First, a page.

Farmers in eastern Uzbekistan are likely to face criminal charges for growing fruits, vegetables and other crops that they can sell instead of cotton
and wheat demanded by the state. The agriculturists, in theory, belong to the private sector but in practice are tied to Soviet-style rules binding
them to grow cotton and grain and to sell it to the state at artificially low prices. Uzbekistan was a part of the former Soviet Union.
The prosecutor's office in Kuva district in the densely-populated Fergana valley is investigating farmers suspected of having breached contracts requiring them to grow a certain quota of the two strategic crops of Uzbekistan. Cotton is a major export, while wheat is grown as part of a strategy of making the country self-sufficient. Also under scrutiny are some government officials suspected of letting farmers breach the rules.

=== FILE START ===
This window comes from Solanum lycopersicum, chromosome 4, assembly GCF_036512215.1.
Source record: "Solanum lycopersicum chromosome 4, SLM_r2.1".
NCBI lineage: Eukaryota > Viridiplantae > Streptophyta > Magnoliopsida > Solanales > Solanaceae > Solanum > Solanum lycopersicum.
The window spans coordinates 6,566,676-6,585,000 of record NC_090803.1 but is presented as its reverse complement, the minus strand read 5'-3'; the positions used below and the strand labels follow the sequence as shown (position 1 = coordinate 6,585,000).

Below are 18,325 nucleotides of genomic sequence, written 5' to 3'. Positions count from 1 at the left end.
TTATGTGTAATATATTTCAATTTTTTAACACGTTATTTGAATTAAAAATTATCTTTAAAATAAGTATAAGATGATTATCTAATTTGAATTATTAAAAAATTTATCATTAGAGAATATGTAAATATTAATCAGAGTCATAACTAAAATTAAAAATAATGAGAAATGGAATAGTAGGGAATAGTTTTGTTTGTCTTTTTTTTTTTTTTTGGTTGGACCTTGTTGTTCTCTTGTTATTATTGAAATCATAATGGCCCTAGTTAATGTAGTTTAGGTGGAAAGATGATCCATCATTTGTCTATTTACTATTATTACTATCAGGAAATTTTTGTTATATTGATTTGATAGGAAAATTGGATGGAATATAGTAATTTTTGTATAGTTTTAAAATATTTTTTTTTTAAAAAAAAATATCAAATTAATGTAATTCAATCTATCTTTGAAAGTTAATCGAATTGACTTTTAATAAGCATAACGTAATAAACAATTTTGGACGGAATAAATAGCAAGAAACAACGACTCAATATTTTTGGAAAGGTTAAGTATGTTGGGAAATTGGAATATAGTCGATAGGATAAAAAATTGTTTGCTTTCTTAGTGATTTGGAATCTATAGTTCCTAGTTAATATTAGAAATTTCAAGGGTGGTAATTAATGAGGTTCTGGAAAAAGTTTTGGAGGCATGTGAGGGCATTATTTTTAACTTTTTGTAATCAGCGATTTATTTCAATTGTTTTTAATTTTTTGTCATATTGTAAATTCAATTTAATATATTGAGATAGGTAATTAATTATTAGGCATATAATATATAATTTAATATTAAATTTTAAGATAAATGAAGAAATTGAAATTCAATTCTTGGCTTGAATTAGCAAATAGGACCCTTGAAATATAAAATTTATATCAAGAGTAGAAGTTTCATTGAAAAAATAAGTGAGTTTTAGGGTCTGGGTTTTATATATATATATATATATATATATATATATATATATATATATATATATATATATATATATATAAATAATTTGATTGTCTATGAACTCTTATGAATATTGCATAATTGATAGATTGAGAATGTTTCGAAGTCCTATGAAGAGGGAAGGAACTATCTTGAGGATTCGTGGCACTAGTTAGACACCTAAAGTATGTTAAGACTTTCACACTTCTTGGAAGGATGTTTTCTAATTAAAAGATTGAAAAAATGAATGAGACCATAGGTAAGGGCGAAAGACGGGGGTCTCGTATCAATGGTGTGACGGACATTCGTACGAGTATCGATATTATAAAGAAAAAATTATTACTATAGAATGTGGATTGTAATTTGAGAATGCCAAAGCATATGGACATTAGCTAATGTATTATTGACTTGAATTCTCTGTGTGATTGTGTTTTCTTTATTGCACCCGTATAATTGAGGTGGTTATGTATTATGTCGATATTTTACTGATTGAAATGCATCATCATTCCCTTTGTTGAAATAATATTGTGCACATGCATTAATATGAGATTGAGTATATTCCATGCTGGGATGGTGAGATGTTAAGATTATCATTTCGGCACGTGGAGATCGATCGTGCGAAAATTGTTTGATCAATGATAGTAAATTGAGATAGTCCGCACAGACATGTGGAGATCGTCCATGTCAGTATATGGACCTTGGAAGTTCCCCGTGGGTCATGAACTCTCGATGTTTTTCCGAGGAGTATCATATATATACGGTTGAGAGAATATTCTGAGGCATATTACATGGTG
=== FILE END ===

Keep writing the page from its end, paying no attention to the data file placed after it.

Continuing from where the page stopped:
The case highlights the paradox between the free market that exists on paper and the planned economy that dominates in reality. An official who did not want to be named said, "Authorities are committed to the free market in paper. But they regularly force farmers to sign contracts from which they will see no profit. The low state purchase prices for grain and cotton mean that farmers eke out a miserable existence." In contrast, fruit and vegetables can be quickly turned into hard cash, and sells at a realistic market price. "It's more profitable to grow cucumbers or grapes on one-fifth of a hectare (ha) than to have cotton over 20 ha," said a Fergana farmer.
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